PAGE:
Tuesday, August 24, 2010

'Rabbit Hole' First Screening

For those attending the Toronto International Film Festival this year, the tickets and screening times for Sandra Oh's upcoming movie Rabbit Hole have been released. The film will premiere on September 13 with additional screenings on September 14 and 19.

With three weeks to go until the premiere, a trailer has yet to be released, but maybe this description with some details on Sandra Oh's character will get you interested:

In Shortbus and Hedwig and the Angry Inch, director John Cameron Mitchell pushed sexual limits, broke genre boundaries and did both with an all-embracing generosity. He’s made some of the sweetest naughty movies of our time. Rabbit Hole marks a major progression. Gone is the euphoric underground sensibility, replaced by more broadly accessible storytelling and impressive formal control. Taking its place among the highest quality contemporary American drama, Rabbit Hole starts from a superb script interpreted by first-rate actors doing some of their best work.

Nicole Kidman and Aaron Eckhart play Becca and Howie Corbett, a couple trying to mourn, but unsure how to do it. They have retreated into politeness and private rituals, appearing more and more isolated in their upper middle-class home, which looks especially barren now that their young son is gone after a hit-and-run tragedy.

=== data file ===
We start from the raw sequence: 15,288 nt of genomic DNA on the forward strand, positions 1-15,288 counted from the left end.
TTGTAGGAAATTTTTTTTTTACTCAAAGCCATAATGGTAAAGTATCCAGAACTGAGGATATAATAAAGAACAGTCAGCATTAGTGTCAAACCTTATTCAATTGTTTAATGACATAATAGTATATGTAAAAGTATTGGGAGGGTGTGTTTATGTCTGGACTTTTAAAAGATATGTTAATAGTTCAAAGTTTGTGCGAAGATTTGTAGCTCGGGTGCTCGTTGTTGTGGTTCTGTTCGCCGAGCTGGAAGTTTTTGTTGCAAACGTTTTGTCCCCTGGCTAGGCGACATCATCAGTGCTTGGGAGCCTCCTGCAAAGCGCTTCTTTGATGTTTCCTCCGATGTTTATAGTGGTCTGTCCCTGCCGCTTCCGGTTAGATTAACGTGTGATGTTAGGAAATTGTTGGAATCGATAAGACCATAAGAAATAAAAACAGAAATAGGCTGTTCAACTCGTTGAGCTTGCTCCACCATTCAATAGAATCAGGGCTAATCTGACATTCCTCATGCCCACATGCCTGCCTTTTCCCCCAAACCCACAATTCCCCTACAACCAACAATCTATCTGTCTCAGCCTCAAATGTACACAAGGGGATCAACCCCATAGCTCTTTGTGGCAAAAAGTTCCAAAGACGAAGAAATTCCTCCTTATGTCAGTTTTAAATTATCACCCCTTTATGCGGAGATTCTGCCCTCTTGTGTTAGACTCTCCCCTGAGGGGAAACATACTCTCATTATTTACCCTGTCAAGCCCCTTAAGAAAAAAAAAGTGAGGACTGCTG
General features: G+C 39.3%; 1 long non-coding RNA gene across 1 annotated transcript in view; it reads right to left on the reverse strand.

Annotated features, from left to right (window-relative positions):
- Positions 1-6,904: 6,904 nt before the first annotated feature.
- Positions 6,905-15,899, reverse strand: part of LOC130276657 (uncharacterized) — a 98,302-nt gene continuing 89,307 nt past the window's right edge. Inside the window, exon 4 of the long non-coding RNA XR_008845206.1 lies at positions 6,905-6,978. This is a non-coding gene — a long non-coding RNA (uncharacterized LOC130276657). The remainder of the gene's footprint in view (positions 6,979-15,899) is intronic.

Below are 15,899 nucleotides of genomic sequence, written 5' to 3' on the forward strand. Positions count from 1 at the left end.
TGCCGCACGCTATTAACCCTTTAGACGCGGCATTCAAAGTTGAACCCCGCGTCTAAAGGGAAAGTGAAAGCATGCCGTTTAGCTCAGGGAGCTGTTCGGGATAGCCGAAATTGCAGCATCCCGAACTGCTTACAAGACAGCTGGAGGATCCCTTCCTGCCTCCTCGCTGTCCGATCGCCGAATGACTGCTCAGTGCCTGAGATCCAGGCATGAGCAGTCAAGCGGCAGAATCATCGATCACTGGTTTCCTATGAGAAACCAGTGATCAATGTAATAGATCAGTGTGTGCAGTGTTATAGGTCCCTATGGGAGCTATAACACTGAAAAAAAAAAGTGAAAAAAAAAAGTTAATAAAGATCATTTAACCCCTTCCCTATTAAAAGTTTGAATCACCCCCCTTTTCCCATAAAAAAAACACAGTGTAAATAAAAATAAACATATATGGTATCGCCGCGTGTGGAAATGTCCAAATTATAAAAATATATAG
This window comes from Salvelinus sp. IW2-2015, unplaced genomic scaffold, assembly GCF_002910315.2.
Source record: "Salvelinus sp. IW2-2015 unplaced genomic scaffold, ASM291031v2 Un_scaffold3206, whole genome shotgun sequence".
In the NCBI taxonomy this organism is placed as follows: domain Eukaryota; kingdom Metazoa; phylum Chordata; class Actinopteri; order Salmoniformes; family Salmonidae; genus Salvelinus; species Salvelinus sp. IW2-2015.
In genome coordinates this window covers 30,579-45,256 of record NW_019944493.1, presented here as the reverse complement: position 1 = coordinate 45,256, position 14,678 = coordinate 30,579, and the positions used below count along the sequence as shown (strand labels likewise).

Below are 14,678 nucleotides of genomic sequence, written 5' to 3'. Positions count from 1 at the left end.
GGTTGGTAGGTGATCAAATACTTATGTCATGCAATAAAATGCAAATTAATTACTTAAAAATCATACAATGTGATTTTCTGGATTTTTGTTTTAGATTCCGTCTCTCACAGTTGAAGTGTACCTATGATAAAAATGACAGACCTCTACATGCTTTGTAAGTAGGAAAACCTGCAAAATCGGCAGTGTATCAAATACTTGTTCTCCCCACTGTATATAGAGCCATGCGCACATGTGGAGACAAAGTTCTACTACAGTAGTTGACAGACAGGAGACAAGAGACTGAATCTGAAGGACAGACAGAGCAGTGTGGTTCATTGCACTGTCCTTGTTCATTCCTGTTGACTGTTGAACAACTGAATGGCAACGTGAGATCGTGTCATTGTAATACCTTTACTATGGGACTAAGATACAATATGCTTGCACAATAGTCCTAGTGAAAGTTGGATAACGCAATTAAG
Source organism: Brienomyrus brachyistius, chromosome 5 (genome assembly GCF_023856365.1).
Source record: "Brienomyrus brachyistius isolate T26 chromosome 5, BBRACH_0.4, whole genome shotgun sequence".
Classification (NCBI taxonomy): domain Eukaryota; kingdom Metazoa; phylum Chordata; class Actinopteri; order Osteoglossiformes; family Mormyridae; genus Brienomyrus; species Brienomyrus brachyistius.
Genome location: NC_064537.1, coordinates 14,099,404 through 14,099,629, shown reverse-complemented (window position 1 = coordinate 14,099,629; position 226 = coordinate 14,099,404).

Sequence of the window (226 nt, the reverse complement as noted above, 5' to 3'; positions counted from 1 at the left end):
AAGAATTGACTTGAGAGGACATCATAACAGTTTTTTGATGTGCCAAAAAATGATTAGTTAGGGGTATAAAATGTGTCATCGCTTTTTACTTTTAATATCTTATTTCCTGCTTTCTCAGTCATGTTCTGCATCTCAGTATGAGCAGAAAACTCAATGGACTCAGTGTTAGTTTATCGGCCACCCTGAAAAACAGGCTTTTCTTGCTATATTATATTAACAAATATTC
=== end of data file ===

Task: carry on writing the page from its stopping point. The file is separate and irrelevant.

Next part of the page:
Unable to mourn but unready to re-enter daily life, Becca rebuffs her family, snapping at her more reckless sister and humiliating her mother (Dianne Wiest) every chance she gets. She even turns her sharp tongue on the members of the support group which she and her husband attend. As Howie makes genuine efforts to connect – including an overly earnest attempt with another mourning parent, played by Sandra Oh – Becca begins to pursue a course even she doesn’t understand. She starts to reach out to the boy who killed her son, a teenaged driver whose life was irrevocably changed by the incident. Their relationship, full of curiosity, suppressed rage and a surprising mutual recognition, forms the fascinating counterpoint to the discordant notes of a marriage in crisis.

Mitchell shapes this material with maturity and grace. Dianne Wiest gives a nuanced performance to match the best of her work. Eckhart is superb as a husband tortured by both the death of his son and the withering of his marriage. Kidman is remarkable. We expect disciplined, precise work from her, but there is new range here, and a willingness to show frayed emotions that makes this one of the finest performances of the year.

Cameron Bailey

For full information on tickets and screening times click here.

So who's going?
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